Back in the 1970s, the founder of the Sojourners community in the US, Jim Wallis, and a friend, decided to conduct an experiment. They wanted to find out what the Bible said about poverty and injustice. So they took a Bible, and a pair of scissors, and proceeded to literally cut out all the verses they could find that spoke of those concerns.
As Wallis described it later, what they were left with was a “holey Bible”. It was a Bible full of holes, such were the vast amount of verses they found and cut out. The point he has since made is that too many of us metaphorically cut out what the Bible says about the poor. We ignore it because it makes us too uncomfortable.
It has since been well documented that there are more than 2,000 verses in the Bible that speak about God’s concern for the poor. From the creation story in Genesis, right through to new creation in Revelation, we see a theme of God’s heart for treating the poor well and for justice to be done.
When Rick Warren, author of The Purpose Driven Life, found this out himself, he lamented about how he could have missed all these verses after all his years in Christian leadership.
Christians throughout the ages have followed the call of Jesus to go where he was sent and serve those living in poverty. For the first 300 years of the church, they were known for their care of the poor and destitute. History shows that it is one of the major reasons for the explosive growth of the church. In Acts chapters 2 and 4, we see how the early Christians lived, that they shared everything they had, that no one was in need.
In the church I grew up in, memorising Bible verses was hugely important. I’m enormously grateful for that as it gave me a great love of the Bible.
The most famous verse we were taught was John chapter 3, verse 16: “For God so loved the world…”. But we were never taught the equivalent chapter and verse from John’s first letter, and the couple of verses following. They ask the confronting question of how the love of God can be in us if we don’t provide materially for our brothers and sisters in need.
What does our faith mean?
What does our faith mean if we don’t live it out in action and love of others? The greatest commandment is not to preach the Gospel, but to love God and neighbour. Jesus said the entire law and prophets are summed up in those two commands. What we have called the ‘Great Commission’ is really the Great Omission. Matthew chapter 28 says we are to make disciples. A disciple is one who sits at the feet of their master, learns from them and follows them.
Jesus sent his disciples to go where he was sent. Where was he sent? He was sent to the poor, the outcast, the ‘sinners’, the tax collectors and prostitutes, all the people who no one else thought were worthy of being loved. But Jesus showed them they were blessed and loved. That’s why they flocked to him.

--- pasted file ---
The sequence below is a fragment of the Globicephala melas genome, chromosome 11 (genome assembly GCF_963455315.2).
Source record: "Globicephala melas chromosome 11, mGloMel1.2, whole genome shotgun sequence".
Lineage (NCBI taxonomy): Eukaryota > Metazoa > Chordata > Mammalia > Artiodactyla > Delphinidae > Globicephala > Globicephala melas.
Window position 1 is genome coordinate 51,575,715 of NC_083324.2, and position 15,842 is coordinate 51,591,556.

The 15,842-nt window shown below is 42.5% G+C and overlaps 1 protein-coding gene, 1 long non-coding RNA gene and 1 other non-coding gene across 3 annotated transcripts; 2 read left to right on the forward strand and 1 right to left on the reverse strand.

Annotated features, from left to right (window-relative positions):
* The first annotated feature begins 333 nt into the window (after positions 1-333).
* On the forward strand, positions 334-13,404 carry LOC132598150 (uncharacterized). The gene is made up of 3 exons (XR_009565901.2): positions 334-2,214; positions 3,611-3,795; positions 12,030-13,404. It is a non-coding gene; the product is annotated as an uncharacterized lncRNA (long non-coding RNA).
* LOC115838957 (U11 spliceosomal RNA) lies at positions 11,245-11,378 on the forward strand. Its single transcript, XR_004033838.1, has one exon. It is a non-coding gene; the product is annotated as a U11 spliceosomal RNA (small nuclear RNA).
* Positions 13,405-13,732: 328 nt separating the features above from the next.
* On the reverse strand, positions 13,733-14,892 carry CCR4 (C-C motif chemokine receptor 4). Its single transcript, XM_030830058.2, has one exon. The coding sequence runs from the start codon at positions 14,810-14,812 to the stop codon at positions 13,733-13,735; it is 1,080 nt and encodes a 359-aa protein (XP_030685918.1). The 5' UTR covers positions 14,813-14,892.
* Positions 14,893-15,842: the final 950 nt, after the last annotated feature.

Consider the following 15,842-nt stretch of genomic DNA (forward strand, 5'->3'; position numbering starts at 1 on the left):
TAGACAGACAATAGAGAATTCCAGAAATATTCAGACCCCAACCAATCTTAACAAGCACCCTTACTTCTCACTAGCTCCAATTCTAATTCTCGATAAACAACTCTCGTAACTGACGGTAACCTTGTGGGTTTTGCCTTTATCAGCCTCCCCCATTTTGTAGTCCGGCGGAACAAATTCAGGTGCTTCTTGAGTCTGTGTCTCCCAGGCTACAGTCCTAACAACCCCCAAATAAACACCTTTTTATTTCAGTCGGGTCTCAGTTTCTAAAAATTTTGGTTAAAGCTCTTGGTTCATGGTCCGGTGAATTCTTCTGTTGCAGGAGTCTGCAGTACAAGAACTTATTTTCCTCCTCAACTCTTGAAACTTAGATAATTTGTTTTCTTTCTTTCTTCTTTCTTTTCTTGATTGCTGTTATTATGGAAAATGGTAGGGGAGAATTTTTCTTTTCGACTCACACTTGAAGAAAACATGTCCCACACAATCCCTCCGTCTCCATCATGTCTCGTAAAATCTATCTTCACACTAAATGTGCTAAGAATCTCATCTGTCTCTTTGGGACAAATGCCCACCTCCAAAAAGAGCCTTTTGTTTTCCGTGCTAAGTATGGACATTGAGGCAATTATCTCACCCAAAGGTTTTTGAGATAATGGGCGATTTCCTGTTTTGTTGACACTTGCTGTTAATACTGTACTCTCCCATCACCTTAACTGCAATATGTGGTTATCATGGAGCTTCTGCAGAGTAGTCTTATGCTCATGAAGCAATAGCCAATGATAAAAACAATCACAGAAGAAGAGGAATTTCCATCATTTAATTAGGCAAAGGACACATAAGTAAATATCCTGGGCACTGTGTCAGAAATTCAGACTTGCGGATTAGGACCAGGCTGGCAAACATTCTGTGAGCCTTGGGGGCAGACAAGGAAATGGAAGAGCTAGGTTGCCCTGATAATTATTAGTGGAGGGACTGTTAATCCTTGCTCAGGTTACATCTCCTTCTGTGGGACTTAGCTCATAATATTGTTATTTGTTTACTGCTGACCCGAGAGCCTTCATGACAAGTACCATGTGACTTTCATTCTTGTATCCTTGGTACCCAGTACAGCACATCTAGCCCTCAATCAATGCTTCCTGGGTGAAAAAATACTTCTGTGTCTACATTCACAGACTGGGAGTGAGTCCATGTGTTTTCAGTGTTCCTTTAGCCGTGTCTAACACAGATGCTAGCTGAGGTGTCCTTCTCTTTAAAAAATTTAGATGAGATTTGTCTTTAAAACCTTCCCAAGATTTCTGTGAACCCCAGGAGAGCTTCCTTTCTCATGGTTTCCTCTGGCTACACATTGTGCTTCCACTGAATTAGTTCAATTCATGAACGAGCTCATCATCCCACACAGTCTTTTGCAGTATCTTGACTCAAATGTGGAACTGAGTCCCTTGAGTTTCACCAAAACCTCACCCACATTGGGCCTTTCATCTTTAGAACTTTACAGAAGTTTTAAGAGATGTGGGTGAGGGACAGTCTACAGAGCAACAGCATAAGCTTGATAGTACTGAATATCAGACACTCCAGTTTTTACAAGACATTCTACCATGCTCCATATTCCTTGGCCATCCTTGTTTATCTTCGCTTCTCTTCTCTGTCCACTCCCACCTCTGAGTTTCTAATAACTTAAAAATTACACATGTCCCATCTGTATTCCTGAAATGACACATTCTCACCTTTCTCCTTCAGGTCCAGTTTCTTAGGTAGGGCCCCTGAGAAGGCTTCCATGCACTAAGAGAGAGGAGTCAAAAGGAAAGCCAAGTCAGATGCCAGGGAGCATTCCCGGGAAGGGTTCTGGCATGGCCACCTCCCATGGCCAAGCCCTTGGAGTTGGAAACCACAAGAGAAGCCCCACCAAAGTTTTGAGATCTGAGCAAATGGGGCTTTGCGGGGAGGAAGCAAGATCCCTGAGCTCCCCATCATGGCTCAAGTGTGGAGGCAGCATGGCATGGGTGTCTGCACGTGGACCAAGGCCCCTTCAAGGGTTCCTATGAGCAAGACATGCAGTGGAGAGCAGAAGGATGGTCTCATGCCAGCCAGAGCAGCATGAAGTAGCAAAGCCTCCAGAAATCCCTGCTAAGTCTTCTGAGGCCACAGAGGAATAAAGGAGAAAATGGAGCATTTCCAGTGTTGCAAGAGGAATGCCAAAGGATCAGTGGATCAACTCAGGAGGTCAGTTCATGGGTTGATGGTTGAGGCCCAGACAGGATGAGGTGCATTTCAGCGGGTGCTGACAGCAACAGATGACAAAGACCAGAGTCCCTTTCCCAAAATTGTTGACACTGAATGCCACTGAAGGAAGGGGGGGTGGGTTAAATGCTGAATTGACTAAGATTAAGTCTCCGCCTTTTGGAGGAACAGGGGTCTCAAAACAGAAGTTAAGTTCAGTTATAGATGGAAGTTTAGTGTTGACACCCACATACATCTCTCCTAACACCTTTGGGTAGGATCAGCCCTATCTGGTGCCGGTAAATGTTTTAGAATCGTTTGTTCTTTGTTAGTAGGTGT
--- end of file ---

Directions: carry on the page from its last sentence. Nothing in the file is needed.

Preaching though is still equally important. I am an evangelical, and part of my paid job is to preach in churches about 20 times a year. I love it; I come alive when I preach Jesus. But verbal proclamation is not all there is to being Christian.
This is also not about being a ‘leftie’ or a ‘liberal’ or any political label that people might put on it. I deliberately avoid such distracting labels. This is about being Christian, a follower of Jesus. No less than 87 times in the gospels does Jesus say “follow me”. It was of central importance to him.
It was also of central importance to millions of Christians throughout history. One of them was Charles Finney, inventor of the altar call. What many people don’t realise is that when Finney called people up the front to give their lives to Christ, he also made it compulsory for them to commit themselves to the anti-slavery cause. For Finney, being Christian and seeking justice were inseparable.
Seeking justice for the poor is an expression of our relationship with God. Jeremiah chapter 22, verse 16 says that this is what it means to know God. And in the end, this is how we will be judged. Matthew chapter 25 is the only description we see in the gospels of the last judgment. The questions we will be asked on that day concern how we treated the hungry, the thirsty, the prisoner, the refugee. Because when we do it to them, we do it to Jesus himself. Jesus wants us to see him in the poor and the outcast, and to feed them, to love them.
Commitment to the poor and seeking justice is simply not an option for the Christian. Serving the poor is to be in our very DNA, as it was for Jesus and the early church. Let’s be sure to keep our Bibles holy and not holey.
Nils von Kalm is from Melbourne, Australia and has a passion for showing how the Gospel is relevant to life in the 21st century. He can be found on Facebook at https://www.facebook.com/nils.vonkalm and at http://soulthoughts.com/
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